Open Door Grants | City of Ideas
As we entered the final quarter of the first year review process for our Open Door Grants program, I find myself reflecting back at what a tremendous experience it’s been. As a Foundation, we’ve had the opportunity to connect with organizations we’ve never worked with before, and reconnect with organizations that we haven’t worked with since establishing our impact areas in 2009. We’ve supported pilot efforts as well as long-standing programs and organizations with decades of success under their belts. And, given the recent shifts in the federal landscape, I am especially proud that we were able to show up for and support organizations that work to protect and support immigrants and other marginalized communities.
One of those grantees said that, “In the current political environment, we need more than ever to advance policies that protect and defend immigrant and refugee families and workers and work … to create a welcoming environment for all residents. We all need to help build a robust Greater Boston and statewide capability to train and empower local organizations to meet the needs of their communities. Partners like the Boston Foundation show the critical role that philanthropies can play in responding to urgent community need and supporting long term social change."
We intentionally designed Open Door Grants to respond to the ideas and needs expressed by our community to complement the majority of our discretionary grant making which is distributed through a set of focused strategies proactively identified by the Foundation. We also thought that Open Door Grants could be a great way for us to get close to and learn from the wisdom and ideas that exist in Greater Boston’s communities, and I think it’s proven to be just that. In our first three quarters alone, we’ve been able to support 63 organizations with $1.7 million, and our current portfolio of grantees is wonderfully diverse, having organization budgets ranging from $55,000 to $164 million; hailing from Boston proper to the North Shore to Metrowest; and representing such varied issues as youth development, senior services, mental health and the environment.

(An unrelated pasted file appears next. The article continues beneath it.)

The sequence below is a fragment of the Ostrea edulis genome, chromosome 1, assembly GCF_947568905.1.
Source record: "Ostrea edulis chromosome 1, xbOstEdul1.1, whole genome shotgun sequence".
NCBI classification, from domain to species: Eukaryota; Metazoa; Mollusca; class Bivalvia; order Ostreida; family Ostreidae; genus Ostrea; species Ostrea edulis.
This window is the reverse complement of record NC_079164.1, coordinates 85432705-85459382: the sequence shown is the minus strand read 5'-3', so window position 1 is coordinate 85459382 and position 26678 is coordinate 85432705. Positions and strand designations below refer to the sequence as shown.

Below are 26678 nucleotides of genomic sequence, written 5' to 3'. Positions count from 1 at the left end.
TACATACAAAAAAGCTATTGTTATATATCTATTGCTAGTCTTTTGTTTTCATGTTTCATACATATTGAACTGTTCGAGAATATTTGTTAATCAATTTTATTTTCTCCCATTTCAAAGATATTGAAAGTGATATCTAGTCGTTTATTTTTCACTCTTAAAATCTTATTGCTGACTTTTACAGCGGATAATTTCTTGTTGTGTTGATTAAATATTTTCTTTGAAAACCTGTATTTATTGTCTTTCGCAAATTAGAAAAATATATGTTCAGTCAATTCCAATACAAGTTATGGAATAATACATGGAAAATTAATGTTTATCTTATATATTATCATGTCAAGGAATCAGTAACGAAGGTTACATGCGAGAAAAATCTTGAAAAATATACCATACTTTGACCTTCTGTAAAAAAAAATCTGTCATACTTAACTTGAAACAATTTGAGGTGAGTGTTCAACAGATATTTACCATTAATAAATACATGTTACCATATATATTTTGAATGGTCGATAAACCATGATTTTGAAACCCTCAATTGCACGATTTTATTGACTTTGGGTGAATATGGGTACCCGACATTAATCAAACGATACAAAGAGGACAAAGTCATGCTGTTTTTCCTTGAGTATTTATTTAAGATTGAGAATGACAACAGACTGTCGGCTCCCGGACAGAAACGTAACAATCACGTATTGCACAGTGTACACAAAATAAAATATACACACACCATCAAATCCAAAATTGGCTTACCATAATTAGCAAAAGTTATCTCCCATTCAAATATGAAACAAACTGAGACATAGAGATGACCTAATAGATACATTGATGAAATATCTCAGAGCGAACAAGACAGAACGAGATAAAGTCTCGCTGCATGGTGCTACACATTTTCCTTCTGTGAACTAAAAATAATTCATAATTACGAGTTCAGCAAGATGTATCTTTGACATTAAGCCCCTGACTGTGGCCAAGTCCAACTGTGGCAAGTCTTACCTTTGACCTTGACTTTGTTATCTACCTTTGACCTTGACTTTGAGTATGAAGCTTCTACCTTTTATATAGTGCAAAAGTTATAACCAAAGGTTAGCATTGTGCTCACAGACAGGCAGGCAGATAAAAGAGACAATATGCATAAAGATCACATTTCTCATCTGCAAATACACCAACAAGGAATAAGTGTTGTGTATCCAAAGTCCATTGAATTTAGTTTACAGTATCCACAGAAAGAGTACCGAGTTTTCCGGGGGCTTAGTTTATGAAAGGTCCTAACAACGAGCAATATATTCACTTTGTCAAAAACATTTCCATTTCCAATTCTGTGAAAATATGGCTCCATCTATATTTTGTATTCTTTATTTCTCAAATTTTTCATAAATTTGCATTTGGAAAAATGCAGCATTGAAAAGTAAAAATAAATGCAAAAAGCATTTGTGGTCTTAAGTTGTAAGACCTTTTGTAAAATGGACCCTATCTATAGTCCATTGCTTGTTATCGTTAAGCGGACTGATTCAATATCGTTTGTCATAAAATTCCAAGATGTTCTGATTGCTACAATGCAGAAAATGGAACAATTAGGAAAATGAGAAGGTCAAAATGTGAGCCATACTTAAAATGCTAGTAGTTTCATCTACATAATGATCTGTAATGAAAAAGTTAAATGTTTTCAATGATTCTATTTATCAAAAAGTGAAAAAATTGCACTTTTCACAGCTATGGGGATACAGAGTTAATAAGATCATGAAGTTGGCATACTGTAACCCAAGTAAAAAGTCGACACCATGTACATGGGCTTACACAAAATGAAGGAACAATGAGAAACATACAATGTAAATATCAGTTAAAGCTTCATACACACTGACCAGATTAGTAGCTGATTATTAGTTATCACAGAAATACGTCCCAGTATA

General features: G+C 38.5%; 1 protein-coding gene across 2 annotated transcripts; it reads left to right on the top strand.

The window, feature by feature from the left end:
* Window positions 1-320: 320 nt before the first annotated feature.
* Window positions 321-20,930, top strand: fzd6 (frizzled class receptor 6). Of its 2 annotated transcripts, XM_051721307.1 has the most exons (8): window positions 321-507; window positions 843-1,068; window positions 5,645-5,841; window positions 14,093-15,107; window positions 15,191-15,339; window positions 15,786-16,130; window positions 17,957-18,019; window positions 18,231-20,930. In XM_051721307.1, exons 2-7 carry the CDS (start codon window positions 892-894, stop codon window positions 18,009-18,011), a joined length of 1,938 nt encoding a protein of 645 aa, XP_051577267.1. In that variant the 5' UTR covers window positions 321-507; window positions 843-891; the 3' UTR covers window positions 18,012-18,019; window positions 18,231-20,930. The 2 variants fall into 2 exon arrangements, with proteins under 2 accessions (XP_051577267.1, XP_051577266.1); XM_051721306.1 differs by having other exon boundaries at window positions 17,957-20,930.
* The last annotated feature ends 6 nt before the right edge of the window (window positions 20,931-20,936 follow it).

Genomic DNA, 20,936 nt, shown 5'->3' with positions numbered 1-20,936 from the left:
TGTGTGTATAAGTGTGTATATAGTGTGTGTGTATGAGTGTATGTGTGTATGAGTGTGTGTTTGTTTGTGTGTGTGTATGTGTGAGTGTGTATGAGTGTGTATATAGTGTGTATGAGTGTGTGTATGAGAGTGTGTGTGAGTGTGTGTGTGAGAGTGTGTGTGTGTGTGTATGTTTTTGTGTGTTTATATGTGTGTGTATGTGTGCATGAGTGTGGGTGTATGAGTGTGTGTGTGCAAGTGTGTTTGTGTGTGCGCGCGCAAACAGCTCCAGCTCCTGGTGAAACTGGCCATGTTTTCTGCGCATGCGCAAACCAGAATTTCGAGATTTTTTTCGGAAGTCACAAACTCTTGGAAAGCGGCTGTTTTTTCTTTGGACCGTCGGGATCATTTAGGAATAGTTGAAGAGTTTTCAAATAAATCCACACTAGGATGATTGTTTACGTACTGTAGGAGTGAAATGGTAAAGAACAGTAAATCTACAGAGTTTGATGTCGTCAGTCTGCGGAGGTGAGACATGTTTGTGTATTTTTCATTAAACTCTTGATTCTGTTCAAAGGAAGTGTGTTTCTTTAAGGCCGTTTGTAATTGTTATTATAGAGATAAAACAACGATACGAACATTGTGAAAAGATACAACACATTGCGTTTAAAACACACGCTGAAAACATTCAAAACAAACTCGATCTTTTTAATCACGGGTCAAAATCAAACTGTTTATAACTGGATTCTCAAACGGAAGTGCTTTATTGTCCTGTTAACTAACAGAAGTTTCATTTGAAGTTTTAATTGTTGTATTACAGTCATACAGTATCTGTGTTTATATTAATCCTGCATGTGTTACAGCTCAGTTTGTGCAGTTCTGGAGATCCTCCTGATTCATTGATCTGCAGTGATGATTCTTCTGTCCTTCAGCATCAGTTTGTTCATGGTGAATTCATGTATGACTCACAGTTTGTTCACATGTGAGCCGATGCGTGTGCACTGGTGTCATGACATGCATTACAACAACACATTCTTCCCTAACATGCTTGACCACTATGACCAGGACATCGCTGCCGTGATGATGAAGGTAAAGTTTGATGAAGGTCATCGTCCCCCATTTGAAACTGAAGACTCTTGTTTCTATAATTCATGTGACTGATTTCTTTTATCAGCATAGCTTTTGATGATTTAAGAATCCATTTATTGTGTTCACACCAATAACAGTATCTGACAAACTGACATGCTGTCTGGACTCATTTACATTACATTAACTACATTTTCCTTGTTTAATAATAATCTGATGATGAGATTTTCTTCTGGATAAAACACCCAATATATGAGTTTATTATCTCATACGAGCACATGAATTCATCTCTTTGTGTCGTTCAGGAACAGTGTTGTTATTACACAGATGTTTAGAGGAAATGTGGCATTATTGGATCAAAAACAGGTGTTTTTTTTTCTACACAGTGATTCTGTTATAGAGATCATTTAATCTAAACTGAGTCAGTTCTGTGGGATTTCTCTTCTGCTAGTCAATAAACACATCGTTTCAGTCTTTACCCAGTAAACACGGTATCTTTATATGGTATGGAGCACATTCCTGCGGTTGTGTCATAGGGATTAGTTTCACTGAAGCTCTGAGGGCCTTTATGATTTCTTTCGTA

Now, while there’s been a lot of excitement internally and externally about our ability to do all of this through the Open Door Grants program, I recognize that the effort has also met with some disappointment. With requests for Open Door Grants in the first three quarters totaling $18 million from a total of 441 organizations, we were only able to say yes to 14% of the applications we received. Clearly, demand far exceeded our available resources, which necessitated our making some tough decisions.
As a former fundraiser myself, I know how disappointing it is to learn that your proposal wasn’t funded. It’s clear to me that so many of you are not only doing great work, but also put a lot of thought, energy and time into conveying that work in your proposals. Please know that we continue to be committed to staying connected to and providing this funding opportunity for organizations that do strong work outside of the scope of our impact areas and crosscutting strategies. So if you submitted an eligible application for our Open Grants program and didn’t receive funding in our inaugural year, please consider applying again. We anticipate that this will continue to be a highly competitive process, so funding isn’t guaranteed even with a second consecutive application; however we are committed to maintaining a diverse portfolio that is responsive to the community’s stated needs and we hope you’ll continue to give us the opportunity to learn about your work and provide support in the ways that we can. Thank you for all that you do.